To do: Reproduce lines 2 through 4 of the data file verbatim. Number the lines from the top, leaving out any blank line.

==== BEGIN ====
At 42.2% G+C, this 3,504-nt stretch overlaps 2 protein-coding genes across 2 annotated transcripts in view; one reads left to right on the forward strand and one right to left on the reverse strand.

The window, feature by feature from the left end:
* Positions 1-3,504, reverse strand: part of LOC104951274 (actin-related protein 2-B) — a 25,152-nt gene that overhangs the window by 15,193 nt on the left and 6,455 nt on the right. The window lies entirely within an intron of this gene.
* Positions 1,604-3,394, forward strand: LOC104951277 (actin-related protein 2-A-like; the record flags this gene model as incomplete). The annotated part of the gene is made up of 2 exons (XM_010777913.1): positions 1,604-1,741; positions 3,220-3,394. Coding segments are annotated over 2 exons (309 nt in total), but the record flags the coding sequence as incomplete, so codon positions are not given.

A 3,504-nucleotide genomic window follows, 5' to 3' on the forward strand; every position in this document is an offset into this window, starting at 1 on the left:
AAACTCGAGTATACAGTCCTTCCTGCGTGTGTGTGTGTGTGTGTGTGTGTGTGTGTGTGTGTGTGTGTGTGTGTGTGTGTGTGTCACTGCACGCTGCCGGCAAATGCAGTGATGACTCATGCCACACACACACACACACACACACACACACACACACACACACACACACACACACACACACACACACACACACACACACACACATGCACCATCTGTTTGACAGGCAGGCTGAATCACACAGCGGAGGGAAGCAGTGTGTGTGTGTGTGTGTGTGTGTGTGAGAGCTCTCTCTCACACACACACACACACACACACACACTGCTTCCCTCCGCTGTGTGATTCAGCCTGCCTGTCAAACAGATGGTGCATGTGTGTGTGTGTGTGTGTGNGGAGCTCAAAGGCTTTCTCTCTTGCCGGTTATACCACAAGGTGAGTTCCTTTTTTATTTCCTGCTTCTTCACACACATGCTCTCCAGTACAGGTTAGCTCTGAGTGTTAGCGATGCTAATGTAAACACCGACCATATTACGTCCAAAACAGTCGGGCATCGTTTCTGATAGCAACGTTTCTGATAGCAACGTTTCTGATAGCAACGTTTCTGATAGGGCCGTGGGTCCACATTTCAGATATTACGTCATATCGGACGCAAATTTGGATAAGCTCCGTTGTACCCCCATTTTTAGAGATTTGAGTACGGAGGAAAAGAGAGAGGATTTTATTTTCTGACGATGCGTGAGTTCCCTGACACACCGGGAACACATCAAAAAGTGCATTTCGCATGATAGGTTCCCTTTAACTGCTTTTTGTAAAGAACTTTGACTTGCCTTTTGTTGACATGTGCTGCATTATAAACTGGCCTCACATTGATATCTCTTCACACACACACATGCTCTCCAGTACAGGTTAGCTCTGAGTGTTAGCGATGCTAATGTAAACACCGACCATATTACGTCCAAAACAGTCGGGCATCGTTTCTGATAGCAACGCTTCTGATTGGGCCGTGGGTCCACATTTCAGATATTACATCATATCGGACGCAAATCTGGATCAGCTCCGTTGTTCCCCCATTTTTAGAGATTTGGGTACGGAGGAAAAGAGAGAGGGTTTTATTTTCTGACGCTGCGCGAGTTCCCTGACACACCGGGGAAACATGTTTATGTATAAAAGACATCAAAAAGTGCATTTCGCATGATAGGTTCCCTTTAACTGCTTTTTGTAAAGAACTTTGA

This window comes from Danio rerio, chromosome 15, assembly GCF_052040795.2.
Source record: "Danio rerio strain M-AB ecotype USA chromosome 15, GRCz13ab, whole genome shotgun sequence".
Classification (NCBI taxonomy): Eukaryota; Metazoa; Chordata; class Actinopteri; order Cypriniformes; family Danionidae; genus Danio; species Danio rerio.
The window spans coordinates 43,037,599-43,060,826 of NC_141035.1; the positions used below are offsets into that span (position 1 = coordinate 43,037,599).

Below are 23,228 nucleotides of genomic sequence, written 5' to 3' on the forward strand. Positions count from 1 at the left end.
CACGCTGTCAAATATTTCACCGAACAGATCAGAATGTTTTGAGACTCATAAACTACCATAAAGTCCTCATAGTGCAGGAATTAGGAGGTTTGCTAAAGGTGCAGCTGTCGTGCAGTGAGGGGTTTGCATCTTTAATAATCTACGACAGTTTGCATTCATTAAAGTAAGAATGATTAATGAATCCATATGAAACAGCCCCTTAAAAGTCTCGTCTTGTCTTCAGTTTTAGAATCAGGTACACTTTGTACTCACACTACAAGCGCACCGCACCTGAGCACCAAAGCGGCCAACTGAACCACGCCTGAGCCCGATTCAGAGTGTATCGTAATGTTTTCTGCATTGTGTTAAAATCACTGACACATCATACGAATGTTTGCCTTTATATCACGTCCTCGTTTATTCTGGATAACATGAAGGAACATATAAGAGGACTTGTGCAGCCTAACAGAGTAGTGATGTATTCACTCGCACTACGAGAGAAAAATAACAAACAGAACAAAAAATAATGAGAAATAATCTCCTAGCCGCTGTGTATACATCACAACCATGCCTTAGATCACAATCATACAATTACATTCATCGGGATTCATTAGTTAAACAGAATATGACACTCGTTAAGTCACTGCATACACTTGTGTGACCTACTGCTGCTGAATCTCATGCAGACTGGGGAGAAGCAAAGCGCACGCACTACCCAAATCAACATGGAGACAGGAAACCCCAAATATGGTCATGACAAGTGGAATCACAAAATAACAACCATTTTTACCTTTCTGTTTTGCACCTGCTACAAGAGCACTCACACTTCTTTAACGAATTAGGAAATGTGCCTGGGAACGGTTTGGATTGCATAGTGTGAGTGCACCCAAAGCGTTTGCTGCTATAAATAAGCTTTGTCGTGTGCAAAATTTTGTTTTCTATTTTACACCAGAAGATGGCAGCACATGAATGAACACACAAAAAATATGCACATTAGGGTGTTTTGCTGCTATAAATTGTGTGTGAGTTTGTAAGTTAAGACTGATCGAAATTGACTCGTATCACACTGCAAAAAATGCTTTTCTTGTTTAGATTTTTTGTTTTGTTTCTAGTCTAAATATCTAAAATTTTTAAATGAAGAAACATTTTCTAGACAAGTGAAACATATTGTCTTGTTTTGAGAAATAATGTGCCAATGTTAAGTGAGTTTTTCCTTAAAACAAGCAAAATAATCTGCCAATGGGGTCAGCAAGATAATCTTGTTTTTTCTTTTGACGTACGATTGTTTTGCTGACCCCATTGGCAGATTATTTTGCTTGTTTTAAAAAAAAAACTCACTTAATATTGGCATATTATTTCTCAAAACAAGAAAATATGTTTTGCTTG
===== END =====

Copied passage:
The window, feature by feature from the left end:
* Positions 1-3,504, reverse strand: part of LOC104951274 (actin-related protein 2-B) — a 25,152-nt gene that overhangs the window by 15,193 nt on the left and 6,455 nt on the right. The window lies entirely within an intron of this gene.
* Positions 1,604-3,394, forward strand: LOC104951277 (actin-related protein 2-A-like; the record flags this gene model as incomplete). The annotated part of the gene is made up of 2 exons (XM_010777913.1): positions 1,604-1,741; positions 3,220-3,394. Coding segments are annotated over 2 exons (309 nt in total), but the record flags the coding sequence as incomplete, so codon positions are not given.